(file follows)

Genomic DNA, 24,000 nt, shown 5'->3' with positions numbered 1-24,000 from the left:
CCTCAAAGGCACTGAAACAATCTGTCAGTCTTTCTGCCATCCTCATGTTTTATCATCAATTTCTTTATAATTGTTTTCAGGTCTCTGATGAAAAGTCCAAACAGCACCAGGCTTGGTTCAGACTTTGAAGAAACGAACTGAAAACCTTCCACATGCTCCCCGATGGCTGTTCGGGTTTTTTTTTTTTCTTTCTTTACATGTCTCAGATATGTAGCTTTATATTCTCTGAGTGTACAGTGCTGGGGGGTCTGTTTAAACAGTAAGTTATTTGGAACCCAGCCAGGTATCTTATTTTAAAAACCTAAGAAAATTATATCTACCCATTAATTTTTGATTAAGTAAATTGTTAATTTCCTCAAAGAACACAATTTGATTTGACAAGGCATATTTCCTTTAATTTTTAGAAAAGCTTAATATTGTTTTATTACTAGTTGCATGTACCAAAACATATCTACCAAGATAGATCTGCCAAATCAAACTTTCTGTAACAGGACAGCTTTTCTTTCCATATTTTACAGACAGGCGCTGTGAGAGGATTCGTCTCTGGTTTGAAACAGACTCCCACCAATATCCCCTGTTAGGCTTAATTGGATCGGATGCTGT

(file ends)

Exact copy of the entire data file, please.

Genomic DNA, 24,000 nt, shown 5'->3' with positions numbered 1-24,000 from the left:
CCTCAAAGGCACTGAAACAATCTGTCAGTCTTTCTGCCATCCTCATGTTTTATCATCAATTTCTTTATAATTGTTTTCAGGTCTCTGATGAAAAGTCCAAACAGCACCAGGCTTGGTTCAGACTTTGAAGAAACGAACTGAAAACCTTCCACATGCTCCCCGATGGCTGTTCGGGTTTTTTTTTTTTCTTTCTTTACATGTCTCAGATATGTAGCTTTATATTCTCTGAGTGTACAGTGCTGGGGGGTCTGTTTAAACAGTAAGTTATTTGGAACCCAGCCAGGTATCTTATTTTAAAAACCTAAGAAAATTATATCTACCCATTAATTTTTGATTAAGTAAATTGTTAATTTCCTCAAAGAACACAATTTGATTTGACAAGGCATATTTCCTTTAATTTTTAGAAAAGCTTAATATTGTTTTATTACTAGTTGCATGTACCAAAACATATCTACCAAGATAGATCTGCCAAATCAAACTTTCTGTAACAGGACAGCTTTTCTTTCCATATTTTACAGACAGGCGCTGTGAGAGGATTCGTCTCTGGTTTGAAACAGACTCCCACCAATATCCCCTGTTAGGCTTAATTGGATCGGATGCTGT